What To Expect When You’re 39 Weeks Pregnant
Your baby is the size of a pumpkin!
In The Guide
As the third trimester winds down, you’re probably getting tired of all the pregnancy symptoms.
Be comforted in knowing that those who’ve gone before you on this journey were just as annoyed as you by this point. Not too much longer before delivery day is here.
So, let’s dive into the happenings of this week!
At 17.7 inches from head-to-feet and at least 4.7 pounds, your baby is about the size of a large butternut squash.
Contractions – As your body starts getting familiar with the mechanics of birth, you’re probably going to experience Braxton Hicks contractions.
While they can be annoying and happen at the most inconvenient time, they’re harmless. It’s your body’s way of practicing for labor.
They can feel like contractions, but they don’t progress or typically last more than a couple minutes. Changing your position will probably bring them to a halt.
Fiber – At week 34 of pregnancy, it’s normal to be constipated. This only adds to the surmounting discomfort you might already be feeling, but know that this won’t last forever either.
Remember to eat food rich in fiber like broccoli, almonds, pears, and lots of leafy greens.
Taking walks helps to loosen your bowels, as well. And, like always, drink lots of water.
Restroom – If your baby hasn’t descended deeper into your pelvis already then he/she will likely do that soon.
What this new position could mean for you is that you feel like you have to pee all the time.
The lower your baby moves, the more impacted your bladder and bowels. So, it would do you well to stay as close to the restroom as possible as frequent urination is going to happen.
Avoid letting your bladder get too full and be sure to go when you feel like you need to go.
You are officially eight months pregnant, mama!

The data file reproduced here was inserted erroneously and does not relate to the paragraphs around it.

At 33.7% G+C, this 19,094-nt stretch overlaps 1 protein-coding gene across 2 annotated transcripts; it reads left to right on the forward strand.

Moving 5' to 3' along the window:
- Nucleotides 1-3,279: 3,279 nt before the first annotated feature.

Inside your uterus, you have a little spy. A little fly on the wall, per se.
Your baby’s senses have been active for a while, so he/she can hear what you’re saying and what those in proximity to you are saying.
Now would be perfect time to sing and read to your baby. Studies have shown that babies remember what they hear during their time in the womb.
If you’re counting kicks, you might notice a change this week. The likely reason is that your baby is running out of space in your uterus.
While he/she is still jabbing, kicking, and trying to do somersaults, there’s just not enough room to get the job done anymore.
What this means is that your baby’s movements will feel slightly less dramatic. This will probably be a welcome relief for those with what feels like a little ninja inside.
Still, continue to monitor your baby’s actions and just know that those actions will feel different based on the more crowded his/her space becomes.
Blurred Vision – It’s not uncommon for expecting moms to have blurry vision during pregnancy, especially the last part.
The reasons behind this symptom could run the gamut. On top of raging hormones, your nerves might be compressed, and you’re probably more tired now than you’ve ever been in your life.
So, consider blurry vision par for the pregnancy course.
Achey Feet – Your feet are taking the brunt of the weight you’ve gained, whether it’s a little or more than you’d like.
Also, they’re trying their best to stay firmly planted on the ground. And, with a big belly constantly gravitating you forward, they have a pretty tough job.
It only makes sense that your tootsies are going to feel achy and tired. It’s a lot of pressure for them.
Remember to rest often by getting off your feet and even elevating them when you have the chance.
Here are a few more soothing tips for your feet.
Tired – The further your pregnancy progresses, the more tired you’re likely to feel.
However, this fatigue is more than your typical pregnancy fatigue. Your body is under a lot of stress making your baby and preparing for birth.
Your mind is likely a whirlwind of thoughts, and you’re still trying your best to keep up with normal life. That’s a lot to put on one person all at once.
So, it’s completely understandable for you to be tired all the time. Just know that this won’t last forever.
Even after your baby is born, you will feel differently than you do right now. You’ll still feel tired, but it won’t be like this.
According to statistics, most twin or multiple pregnancies don’t last past the 37th week.
Of course, this is just another average. But, it’s an average that you may very well be a part of soon.
Right now, you’re just working on keeping those babies in there as long as you can. And, trying to keep yourself as comfortable and healthy as possible.